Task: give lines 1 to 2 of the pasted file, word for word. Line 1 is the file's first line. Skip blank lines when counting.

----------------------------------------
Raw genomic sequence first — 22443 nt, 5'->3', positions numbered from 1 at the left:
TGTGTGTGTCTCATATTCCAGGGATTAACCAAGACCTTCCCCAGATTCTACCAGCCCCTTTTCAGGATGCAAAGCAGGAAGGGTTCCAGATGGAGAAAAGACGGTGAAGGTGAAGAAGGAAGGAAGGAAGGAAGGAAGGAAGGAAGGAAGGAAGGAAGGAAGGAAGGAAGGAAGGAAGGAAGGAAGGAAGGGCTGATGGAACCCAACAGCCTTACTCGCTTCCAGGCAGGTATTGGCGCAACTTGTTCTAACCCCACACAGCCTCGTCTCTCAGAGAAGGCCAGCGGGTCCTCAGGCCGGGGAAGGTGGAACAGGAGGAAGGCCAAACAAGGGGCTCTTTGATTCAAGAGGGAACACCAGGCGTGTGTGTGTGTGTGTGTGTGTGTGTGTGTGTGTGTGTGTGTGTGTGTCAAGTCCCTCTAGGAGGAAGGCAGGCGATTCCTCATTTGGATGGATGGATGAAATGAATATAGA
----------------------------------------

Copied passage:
Raw genomic sequence first — 22443 nt, 5'->3', positions numbered from 1 at the left:
TGTGTGTGTCTCATATTCCAGGGATTAACCAAGACCTTCCCCAGATTCTACCAGCCCCTTTTCAGGATGCAAAGCAGGAAGGGTTCCAGATGGAGAAAAGACGGTGAAGGTGAAGAAGGAAGGAAGGAAGGAAGGAAGGAAGGAAGGAAGGAAGGAAGGAAGGAAGGAAGGAAGGAAGGAAGGAAGGAAGGGCTGATGGAACCCAACAGCCTTACTCGCTTCCAGGCAGGTATTGGCGCAACTTGTTCTAACCCCACACAGCCTCGTCTCTCAGAGAAGGCCAGCGGGTCCTCAGGCCGGGGAAGGTGGAACAGGAGGAAGGCCAAACAAGGGGCTCTTTGATTCAAGAGGGAACACCAGGCGTGTGTGTGTGTGTGTGTGTGTGTGTGTGTGTGTGTGTGTGTGTGTGTCAAGTCCCTCTAGGAGGAAGGCAGGCGATTCCTCATTTGGATGGATGGATGAAATGAATATAGA